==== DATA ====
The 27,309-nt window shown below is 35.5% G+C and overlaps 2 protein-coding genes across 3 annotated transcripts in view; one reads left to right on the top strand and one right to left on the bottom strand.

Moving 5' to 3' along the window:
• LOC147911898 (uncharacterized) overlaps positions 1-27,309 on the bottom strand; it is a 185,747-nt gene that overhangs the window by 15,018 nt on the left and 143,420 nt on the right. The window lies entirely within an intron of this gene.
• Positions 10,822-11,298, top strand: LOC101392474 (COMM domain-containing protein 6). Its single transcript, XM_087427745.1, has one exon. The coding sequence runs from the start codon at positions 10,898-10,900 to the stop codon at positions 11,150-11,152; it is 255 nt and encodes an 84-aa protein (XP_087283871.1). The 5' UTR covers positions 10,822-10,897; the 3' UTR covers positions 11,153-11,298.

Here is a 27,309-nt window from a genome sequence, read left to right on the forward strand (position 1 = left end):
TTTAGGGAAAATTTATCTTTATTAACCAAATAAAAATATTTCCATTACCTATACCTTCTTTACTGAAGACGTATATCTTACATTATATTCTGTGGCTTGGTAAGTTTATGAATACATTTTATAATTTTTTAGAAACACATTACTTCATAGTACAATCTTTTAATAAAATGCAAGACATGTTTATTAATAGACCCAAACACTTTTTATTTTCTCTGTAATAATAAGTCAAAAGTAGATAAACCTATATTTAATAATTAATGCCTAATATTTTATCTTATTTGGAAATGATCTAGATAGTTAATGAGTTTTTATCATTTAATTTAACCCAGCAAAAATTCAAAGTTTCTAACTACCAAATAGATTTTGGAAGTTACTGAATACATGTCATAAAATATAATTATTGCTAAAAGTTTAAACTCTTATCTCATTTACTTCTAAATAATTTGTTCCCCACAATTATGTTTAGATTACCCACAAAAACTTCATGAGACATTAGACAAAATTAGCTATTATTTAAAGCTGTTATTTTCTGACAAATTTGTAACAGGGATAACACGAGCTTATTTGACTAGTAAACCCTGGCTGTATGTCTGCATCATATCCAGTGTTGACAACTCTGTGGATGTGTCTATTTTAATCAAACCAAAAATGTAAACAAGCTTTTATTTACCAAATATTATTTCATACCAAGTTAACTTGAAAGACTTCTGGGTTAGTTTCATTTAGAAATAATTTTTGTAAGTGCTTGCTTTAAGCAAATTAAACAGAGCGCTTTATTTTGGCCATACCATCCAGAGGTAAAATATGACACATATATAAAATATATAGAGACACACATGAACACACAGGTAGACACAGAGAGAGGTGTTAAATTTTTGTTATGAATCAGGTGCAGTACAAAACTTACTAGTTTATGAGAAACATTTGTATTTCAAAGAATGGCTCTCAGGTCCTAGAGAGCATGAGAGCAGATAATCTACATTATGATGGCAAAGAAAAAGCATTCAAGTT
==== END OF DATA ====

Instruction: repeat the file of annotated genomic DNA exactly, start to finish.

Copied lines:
The 27,309-nt window shown below is 35.5% G+C and overlaps 2 protein-coding genes across 3 annotated transcripts in view; one reads left to right on the top strand and one right to left on the bottom strand.

Moving 5' to 3' along the window:
• LOC147911898 (uncharacterized) overlaps positions 1-27,309 on the bottom strand; it is a 185,747-nt gene that overhangs the window by 15,018 nt on the left and 143,420 nt on the right. The window lies entirely within an intron of this gene.
• Positions 10,822-11,298, top strand: LOC101392474 (COMM domain-containing protein 6). Its single transcript, XM_087427745.1, has one exon. The coding sequence runs from the start codon at positions 10,898-10,900 to the stop codon at positions 11,150-11,152; it is 255 nt and encodes an 84-aa protein (XP_087283871.1). The 5' UTR covers positions 10,822-10,897; the 3' UTR covers positions 11,153-11,298.

Here is a 27,309-nt window from a genome sequence, read left to right on the forward strand (position 1 = left end):
TTTAGGGAAAATTTATCTTTATTAACCAAATAAAAATATTTCCATTACCTATACCTTCTTTACTGAAGACGTATATCTTACATTATATTCTGTGGCTTGGTAAGTTTATGAATACATTTTATAATTTTTTAGAAACACATTACTTCATAGTACAATCTTTTAATAAAATGCAAGACATGTTTATTAATAGACCCAAACACTTTTTATTTTCTCTGTAATAATAAGTCAAAAGTAGATAAACCTATATTTAATAATTAATGCCTAATATTTTATCTTATTTGGAAATGATCTAGATAGTTAATGAGTTTTTATCATTTAATTTAACCCAGCAAAAATTCAAAGTTTCTAACTACCAAATAGATTTTGGAAGTTACTGAATACATGTCATAAAATATAATTATTGCTAAAAGTTTAAACTCTTATCTCATTTACTTCTAAATAATTTGTTCCCCACAATTATGTTTAGATTACCCACAAAAACTTCATGAGACATTAGACAAAATTAGCTATTATTTAAAGCTGTTATTTTCTGACAAATTTGTAACAGGGATAACACGAGCTTATTTGACTAGTAAACCCTGGCTGTATGTCTGCATCATATCCAGTGTTGACAACTCTGTGGATGTGTCTATTTTAATCAAACCAAAAATGTAAACAAGCTTTTATTTACCAAATATTATTTCATACCAAGTTAACTTGAAAGACTTCTGGGTTAGTTTCATTTAGAAATAATTTTTGTAAGTGCTTGCTTTAAGCAAATTAAACAGAGCGCTTTATTTTGGCCATACCATCCAGAGGTAAAATATGACACATATATAAAATATATAGAGACACACATGAACACACAGGTAGACACAGAGAGAGGTGTTAAATTTTTGTTATGAATCAGGTGCAGTACAAAACTTACTAGTTTATGAGAAACATTTGTATTTCAAAGAATGGCTCTCAGGTCCTAGAGAGCATGAGAGCAGATAATCTACATTATGATGGCAAAGAAAAAGCATTCAAGTT